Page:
Nar-Anon (nar-anon.org): An offshoot of Al-Anon designed to help relatives and friends of addicts.

Families Anonymous (familiesanonymous.org): A 12-step fellowship program of families of addicts.

Children of Addicts (mdjunction.com/children-of-addicts): An online support group designed to help children discuss and deal with the challenges of an addicted parent.

Need Addiction Treatment and Help?

Our online community helps men and women suffering from Substance Use Disorder, drug and heroin addiction who are sick and tired of being slaves and get the addiction help and treatment they want, need and deserve. For those ready for a chance, fill out our brief addiction treatment contact form. You can also call our drug rehab hotline at 215-857-5151.

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Your email:

Written by Joann Miller, Blogger for Kill the Heroin Epidemic Nationwide™, Heroin News, and the National Alliance of Addiction Treatment Centers (NAATC)

Edited and Published By William Charles, Owner and Publisher

Visit our Free Heroin Addiction & Recovery Discussion Forum
Get help now by visiting our recommended addiction treatment centers.

Visit us on Facebook, Twitter and YouTube

Admin: help@kthen.org
Support: support@kthen.org
Information: info@kthen.org

Website: www.killtheheroinepidemicnationwide.org
Discussion Forum: www.heroinforum.org
Blog: www.heroinblog.org
Facebook: www.heroinbook.org

We are a community for recovering heroin addicts providing support and recommending the best treatments and clinics to people interested in conquering their addiction.

#addiction #prescriptiondrugs #drugaddiction #addictionhep #addictiontreatmenthelp #al-anon #nar-anon #drugabuse #addictiontreatmentcenter #drugrehab

The post When a family member is addicted to prescription drugs appeared first on Kill the Heroin Epidemic Nationwide.

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Supporting an addict who’s relapsed can help save their life. Seeing a loved one return to drugs or alcohol after addiction treatment can be devastating to family and friends. It may make you feel as though everything you and the addict have done to address the addiction has been in vain. Naturally, you want to help the family member or friend with the dug addiction so they can regain their health and get back to life as it once was. You may feel like you would do anything — including sacrificing your own needs and wants to help your loved one. But experts say that’s not what’s best for those suffering from the disease of addiction. Below are some important dos and don’ts to keep in mind when a loved one relapses on heroin or other drugs.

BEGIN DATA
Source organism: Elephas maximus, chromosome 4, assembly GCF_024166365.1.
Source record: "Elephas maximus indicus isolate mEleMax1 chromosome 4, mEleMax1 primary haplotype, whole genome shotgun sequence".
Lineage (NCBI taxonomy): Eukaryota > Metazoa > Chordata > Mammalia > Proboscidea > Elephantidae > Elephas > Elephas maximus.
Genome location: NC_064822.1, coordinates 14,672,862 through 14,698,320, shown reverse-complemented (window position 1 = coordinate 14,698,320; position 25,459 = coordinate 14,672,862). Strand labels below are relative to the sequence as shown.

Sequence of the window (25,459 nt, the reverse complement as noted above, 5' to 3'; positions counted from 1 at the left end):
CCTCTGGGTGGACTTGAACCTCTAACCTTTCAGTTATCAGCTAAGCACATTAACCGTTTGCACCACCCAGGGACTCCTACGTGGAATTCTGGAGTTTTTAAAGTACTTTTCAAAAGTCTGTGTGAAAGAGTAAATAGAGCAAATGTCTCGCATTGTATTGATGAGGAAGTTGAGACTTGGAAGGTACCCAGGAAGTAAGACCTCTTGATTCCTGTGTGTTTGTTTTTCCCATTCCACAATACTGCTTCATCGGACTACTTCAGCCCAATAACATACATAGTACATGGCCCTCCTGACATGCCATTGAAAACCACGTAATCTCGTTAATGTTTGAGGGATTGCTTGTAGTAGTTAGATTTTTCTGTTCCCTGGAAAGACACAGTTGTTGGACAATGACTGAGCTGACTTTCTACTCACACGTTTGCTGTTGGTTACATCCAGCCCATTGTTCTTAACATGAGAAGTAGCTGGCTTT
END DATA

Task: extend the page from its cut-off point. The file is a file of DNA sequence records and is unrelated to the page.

6 Things to Do When a Loved One Drug Relapses

1. Do remember that this is the individuals suffering from the disease of addiction’s battle. Thinking this way will help you cope with the situation: To truly get well, they need to do it on their own.

2. Do stand firm. Hold addicts accountable for their recovery from the drug relapse, just as it was important to hold them accountable for their addiction in the first place.

3. Do encourage your loved one. Just redirect them to their original addiction treatment plan. This may include suggesting they talk to their counselor or sponsor, or that they go to an addiction support group meeting.

4. Do take care of yourself. That’s the best way to help an addict who has relapsed. Eat well, get enough sleep, be sure to exercise, and keep doing the things you like, such as hobbies, sports, or crafts — whatever it is that you enjoy.

5. Do set an example for healthy living. If you’re on your way to the gym, you can invite your loved one to join you. Letting them know that you would enjoy their company is very supportive. Just remember that you can’t force them to accept the invitation

6. Do be supportive. If the addiction is to alcohol, one supportive measure is to avoid having any alcohol in the house. Many times a caregiver doesn’t understand why they can’t have a drink at home. Ask them why they would want to have alcohol in the house when it’s the very substance that’s killing their loved one.

You don’t have to stand idly by: You can offer support in your own ways without letting yourself be pulled down by the situation.

7. Do be optimistic. Even though a relapse is not the outcome you were hoping for, a return to addiction treatment can be very helpful for your loved one who could, eventually, live a drug-free life. It’s important to have a positive outlook, both for your sake and theirs.

Need Addiction Treatment and Help?

Our online community helps men and women suffering from Substance Use Disorder, drug and heroin addiction who are sick and tired of being slaves and get the addiction help and treatment they want, need and deserve. For those ready for a chance, fill out our brief addiction treatment contact form. You can also call our drug rehab hotline at 215-857-5151.

Leave Blank:Do Not Change:

Your email:

Written by Joann Miller, Blogger for Kill the Heroin Epidemic Nationwide™, Heroin News, and the National Alliance of Addiction Treatment Centers (NAATC)

Edited by William Charles, Owner and Publisher

Visit our Free Heroin Addiction & Recovery Discussion Forum
Get help now by visiting our recommended addiction treatment centers.

Visit us on Facebook, Twitter and YouTube

Admin: help@kthen.org
Support: support@kthen.org
Information: info@kthen.org

Website: www.killtheheroinepidemicnationwide.org
Discussion Forum: www.heroinforum.org
Blog: www.heroinblog.org
Facebook: www.heroinbook.org

We are a community for recovering heroin addicts providing support and recommending the best treatments and clinics to people interested in conquering their addiction.

#addiction #relapse #drugrelapse #addictiontreatment #addictiontreatmentcenter #drugrehab #addictionhelp #diseaseofaddiction

The post Things to Do When a Loved one Relapses on Drugs appeared first on Kill the Heroin Epidemic Nationwide.